During my two-year residence in Seychelles in the early 1970s I was forever finding myself entangled in the huge sticky webs of Palm Spiders (Nephila inaurata). The female spiders are large, with dark brown bodies up to 3 centimetres long and long spindly legs, banded orange and black, giving the spider a total span of around 12 centimetres. The webs could each reach a span of over three metres in diameter and sometimes extending over seven metres. These enable the females to catch their prey but the much smaller males, and even some other small spider species, also live on the webs and capitalise on the insects and other prey that are caught. Bushes, tall trees and artificial structures were used by the spiders to support their webs. Such was the spiders’ abundance that almost all electricity and telephone wires were festooned with webs and during drives around the islands’ roads and walks along tracks in the bush the ever-present intricately-built webs could not go un-noticed. On rare occasions even small birds, especially Seychelles Sunbirds, became entangled, possibly when they tried to remove trapped insects from the strong and sticky strands of silk. However, these spiders are not harmful to humans.
Now, in early May 2016, the most conspicuous aspect of the Palm Spiders is their absence! During drives around most of the main roads of Mahe, on the coast and on the high mountain roads, we have seen no webs in power or telephone cables. There are also none in the gardens that I frequent on my visits to Seychelles, so I no longer get entangled as I walk through the bushes.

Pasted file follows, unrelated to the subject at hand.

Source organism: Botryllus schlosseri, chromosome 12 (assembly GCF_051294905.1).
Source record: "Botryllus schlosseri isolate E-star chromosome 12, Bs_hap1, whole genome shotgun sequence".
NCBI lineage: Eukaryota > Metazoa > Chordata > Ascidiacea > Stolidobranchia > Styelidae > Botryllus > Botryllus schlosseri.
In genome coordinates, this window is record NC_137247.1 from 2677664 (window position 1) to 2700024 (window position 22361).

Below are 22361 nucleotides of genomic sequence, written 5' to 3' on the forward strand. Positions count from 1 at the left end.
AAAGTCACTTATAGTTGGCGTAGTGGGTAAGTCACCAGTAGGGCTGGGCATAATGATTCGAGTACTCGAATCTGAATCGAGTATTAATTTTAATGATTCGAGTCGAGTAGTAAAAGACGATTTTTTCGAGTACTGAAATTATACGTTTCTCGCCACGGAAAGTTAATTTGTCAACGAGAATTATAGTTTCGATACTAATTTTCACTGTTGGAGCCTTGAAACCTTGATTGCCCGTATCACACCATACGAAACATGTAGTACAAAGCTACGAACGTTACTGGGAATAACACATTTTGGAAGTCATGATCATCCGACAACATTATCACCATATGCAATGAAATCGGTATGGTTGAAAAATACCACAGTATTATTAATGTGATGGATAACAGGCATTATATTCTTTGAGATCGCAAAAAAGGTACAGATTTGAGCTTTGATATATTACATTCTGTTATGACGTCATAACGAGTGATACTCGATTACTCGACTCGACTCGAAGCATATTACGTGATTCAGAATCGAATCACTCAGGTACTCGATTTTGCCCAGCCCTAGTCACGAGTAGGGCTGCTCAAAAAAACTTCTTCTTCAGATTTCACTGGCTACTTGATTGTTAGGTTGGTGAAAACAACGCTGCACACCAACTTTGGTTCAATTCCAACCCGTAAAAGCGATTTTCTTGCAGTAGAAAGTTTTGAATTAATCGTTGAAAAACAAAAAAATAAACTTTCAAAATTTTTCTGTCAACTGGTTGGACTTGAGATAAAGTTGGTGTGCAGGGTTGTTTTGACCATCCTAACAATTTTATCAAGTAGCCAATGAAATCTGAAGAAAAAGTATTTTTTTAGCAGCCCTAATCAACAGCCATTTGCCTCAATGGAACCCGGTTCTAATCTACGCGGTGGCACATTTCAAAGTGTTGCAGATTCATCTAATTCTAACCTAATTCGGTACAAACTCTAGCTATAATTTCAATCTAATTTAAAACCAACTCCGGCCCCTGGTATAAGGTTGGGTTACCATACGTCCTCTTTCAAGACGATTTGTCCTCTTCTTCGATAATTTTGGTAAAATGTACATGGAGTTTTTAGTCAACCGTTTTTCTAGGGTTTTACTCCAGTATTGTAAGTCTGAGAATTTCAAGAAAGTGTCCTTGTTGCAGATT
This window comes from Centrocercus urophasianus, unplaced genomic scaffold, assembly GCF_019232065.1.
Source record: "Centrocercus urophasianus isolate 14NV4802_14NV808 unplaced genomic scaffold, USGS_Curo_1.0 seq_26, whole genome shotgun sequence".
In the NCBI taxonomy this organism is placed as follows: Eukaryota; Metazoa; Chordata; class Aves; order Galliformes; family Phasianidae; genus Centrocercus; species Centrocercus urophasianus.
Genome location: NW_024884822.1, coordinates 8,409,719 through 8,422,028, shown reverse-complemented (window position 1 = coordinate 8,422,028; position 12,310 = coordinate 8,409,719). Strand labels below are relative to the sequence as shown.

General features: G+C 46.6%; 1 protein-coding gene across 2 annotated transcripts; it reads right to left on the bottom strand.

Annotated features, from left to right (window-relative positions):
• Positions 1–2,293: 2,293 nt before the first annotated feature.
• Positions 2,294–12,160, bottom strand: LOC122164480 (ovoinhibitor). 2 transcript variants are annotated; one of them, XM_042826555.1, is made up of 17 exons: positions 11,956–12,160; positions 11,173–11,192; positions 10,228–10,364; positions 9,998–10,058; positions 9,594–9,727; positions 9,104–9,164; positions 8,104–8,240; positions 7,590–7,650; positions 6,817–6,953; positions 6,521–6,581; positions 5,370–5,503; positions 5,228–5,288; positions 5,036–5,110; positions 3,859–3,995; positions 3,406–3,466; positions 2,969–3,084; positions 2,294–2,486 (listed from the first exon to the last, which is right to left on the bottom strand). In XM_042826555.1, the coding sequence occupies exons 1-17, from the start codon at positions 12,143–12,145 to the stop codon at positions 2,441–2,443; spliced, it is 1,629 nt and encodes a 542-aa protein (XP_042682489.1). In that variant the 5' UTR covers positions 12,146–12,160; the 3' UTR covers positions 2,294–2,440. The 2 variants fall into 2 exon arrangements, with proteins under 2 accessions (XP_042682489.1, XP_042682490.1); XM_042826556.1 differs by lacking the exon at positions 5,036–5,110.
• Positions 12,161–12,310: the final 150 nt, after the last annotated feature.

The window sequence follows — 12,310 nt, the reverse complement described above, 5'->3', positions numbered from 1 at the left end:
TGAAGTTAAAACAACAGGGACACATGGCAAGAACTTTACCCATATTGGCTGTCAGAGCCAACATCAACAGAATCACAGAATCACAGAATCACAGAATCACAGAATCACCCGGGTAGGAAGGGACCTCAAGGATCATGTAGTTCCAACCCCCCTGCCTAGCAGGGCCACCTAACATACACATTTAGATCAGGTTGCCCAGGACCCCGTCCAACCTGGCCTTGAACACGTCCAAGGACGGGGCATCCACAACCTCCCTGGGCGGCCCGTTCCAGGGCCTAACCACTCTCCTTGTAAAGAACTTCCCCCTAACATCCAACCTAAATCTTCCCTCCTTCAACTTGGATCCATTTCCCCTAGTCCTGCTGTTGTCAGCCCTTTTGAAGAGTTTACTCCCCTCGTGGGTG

As far as I am aware, the quantity of flying insects that was caught in the webs has not been studied. However, the ubiquitous presence of webs, and the vast surface area that had been occupied by them up to very recent times, suggests that they might have had a significant effect on the populations of some insects and they doubtless played a role in the ecosystems in which they occurred. Whether the impact of the spiders ever constituted a beneficial role for people, e.g. in controlling pests in gardens or agriculture, is unknown. The long-term effects of the loss of the Palm Spiders is similarly unknown.
The reason for the disappearance of the spiders is unclear. The widespread spraying of insecticides, in an attempt to control the outbreak of invasive hairy caterpillars (senir plim, thought to be a species of Euproctis moth – see posts of 14 January and 16 May 2016)) could have affected the Palm Spider directly, or removed its food supplies. On North Island, where extensive fogging with pesticides has not been undertaken (limited direct spraying of infested trees using a pyrethroid, Cyfluthrin, in a hand-held spray bottle has been undertaken), Palm Spiders can still be found. Some Palm Spiders remain on Bird Island, where spraying has also been limited to specific infested trees. However, on both of these islands people have reported a decline in the spiders’ numbers and on Bird in 2016 Christine and I have found only one female in her web, whereas in an island survey in 2001 they were said to be “abundant”. Whatever the cause of the remarkable decline in Palm Spider numbers and distribution, the loss of such a conspicuous part of the islands’ animal life is a cause for concern and warrants investigation.